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Constructive discharge, also known as constructive termination, is when an employee feels pressured or forced to quit their position because the employer has made working conditions unbearable. The conditions might include a hostile work environment, harassment, a significant reduction in pay or hours, mistreatment, etc. According to the Supreme Court, constructive discharge occurs when “working conditions become so intolerable that a reasonable person in the employee’s position would have felt compelled to resign.”

Courts have upheld constructive discharge claims in many employment discrimination cases, including discrimination based on pregnancy, religion, race, and sex, and in whistleblower retaliation cases. An employee could resign because of constructive discharge over one incident or a collection of incidents.

If an employee feels they were forced out of their job, they could decide to sue for lost wages and damages. In general, to prove that the employer forced the employee to resign, an employee must show that the employer intended to create or maintain intolerable working conditions. The employee must have informed management of these conditions before their resignation, to give the company an opportunity to remedy the situation. Claims of constructive discharge are often coupled with claims of “hostile environment” sexual harassment. According to the Equal Employment Opportunity Commission (EEOC), “if constructive discharge due to a hostile environment is proven, the claim will also become one of ‘quid pro quo’ harassment.” The employer would be held liable if a reasonable person would have been compelled to quit.

What steps can an employer take to protect the company from such claims?

  • Implement anti-harassment and anti-discrimination policies, and train managers with reasonable frequency.
  • Implement an open-door policy, which encourages employers to report workplace conduct that they believe is inappropriate. By adopting an open-door policy, employers can address, and remedy, workplace concerns before they become lawsuits. In addition, if an employee fails to utilize an employer’s open-door policy, it can be strong evidence in a subsequent lawsuit that the employer was not on notice of the employee’s belief that he was the victim of intolerable working conditions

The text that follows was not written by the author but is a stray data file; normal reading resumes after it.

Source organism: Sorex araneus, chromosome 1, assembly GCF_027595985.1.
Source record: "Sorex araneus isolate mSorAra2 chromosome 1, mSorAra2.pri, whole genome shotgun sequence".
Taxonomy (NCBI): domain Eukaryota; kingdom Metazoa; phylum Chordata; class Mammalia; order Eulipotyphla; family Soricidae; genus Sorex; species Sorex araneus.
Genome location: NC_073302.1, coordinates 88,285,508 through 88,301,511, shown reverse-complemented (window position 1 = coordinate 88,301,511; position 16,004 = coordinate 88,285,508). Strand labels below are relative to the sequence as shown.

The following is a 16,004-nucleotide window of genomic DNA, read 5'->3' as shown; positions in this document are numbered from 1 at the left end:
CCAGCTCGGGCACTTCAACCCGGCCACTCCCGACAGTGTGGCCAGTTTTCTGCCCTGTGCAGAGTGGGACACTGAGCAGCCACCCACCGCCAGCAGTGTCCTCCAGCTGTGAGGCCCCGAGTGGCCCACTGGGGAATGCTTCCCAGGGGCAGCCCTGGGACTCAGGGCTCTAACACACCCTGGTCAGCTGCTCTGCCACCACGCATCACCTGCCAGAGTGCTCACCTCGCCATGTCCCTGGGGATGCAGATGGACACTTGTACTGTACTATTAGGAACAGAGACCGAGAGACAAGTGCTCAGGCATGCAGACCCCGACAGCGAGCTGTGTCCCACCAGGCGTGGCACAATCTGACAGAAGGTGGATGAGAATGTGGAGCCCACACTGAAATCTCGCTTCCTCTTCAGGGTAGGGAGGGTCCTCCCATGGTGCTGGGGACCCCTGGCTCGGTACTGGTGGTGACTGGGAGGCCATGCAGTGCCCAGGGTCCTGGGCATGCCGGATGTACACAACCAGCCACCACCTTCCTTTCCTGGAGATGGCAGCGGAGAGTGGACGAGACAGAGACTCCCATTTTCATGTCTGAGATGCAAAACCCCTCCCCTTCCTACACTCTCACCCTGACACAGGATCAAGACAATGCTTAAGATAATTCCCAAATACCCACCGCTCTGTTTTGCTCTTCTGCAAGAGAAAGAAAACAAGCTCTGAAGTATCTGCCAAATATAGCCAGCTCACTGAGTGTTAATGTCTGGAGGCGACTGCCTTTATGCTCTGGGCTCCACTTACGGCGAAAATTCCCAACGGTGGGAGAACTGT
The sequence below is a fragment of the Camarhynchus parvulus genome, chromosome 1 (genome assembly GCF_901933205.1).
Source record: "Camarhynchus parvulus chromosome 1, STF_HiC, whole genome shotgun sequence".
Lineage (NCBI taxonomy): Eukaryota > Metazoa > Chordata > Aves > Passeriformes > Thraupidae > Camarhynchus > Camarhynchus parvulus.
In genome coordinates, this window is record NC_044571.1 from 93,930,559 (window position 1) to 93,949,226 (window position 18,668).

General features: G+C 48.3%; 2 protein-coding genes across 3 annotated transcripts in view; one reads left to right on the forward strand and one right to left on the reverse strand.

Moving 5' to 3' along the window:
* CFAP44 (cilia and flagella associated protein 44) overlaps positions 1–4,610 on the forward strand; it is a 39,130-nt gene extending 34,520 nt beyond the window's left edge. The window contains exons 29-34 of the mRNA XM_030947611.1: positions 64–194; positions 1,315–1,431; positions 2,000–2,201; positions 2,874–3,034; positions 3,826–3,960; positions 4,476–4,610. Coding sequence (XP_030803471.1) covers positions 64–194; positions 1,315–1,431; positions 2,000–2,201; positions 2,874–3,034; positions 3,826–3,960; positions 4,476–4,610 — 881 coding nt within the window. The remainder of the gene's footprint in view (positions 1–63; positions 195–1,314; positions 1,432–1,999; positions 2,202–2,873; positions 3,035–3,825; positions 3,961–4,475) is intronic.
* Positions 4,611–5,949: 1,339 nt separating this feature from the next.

• Promptly investigate employee complaints, documenting every action and conversation.
  • Address performance issues, documenting every action and conversation.
  • Conduct exit interviews.
  • Obtain a release. In appropriate circumstances, providing a severance in exchange for an employee signing a document releasing the right to any claims is a good idea to avoid the costly and time-consuming process of defending a lawsuit.

The current cultural climate has generated a spate of new harassment claims and the courts will likely be filled for years to come with harassment/constructive discharge cases. Contact HR Knowledge with questions, or to schedule your Respectful Workplace Training, which provides managers with the tools to prevent or respond to inappropriate workplace issues and makes employees aware of how they directly contribute to a respectful workplace and unacceptable behaviors to avoid.

This content is provided with the understanding that HR Knowledge is not rendering legal advice. While every effort is made to provide current information, the law changes regularly and laws may vary depending on the state or municipality. The material is made available for informational purposes only and is not a substitute for legal advice or your professional judgment. You should review applicable laws in your jurisdiction and consult experienced counsel for legal advice. If you have any questions, please contact HR Knowledge at 508.339.1300 or email us.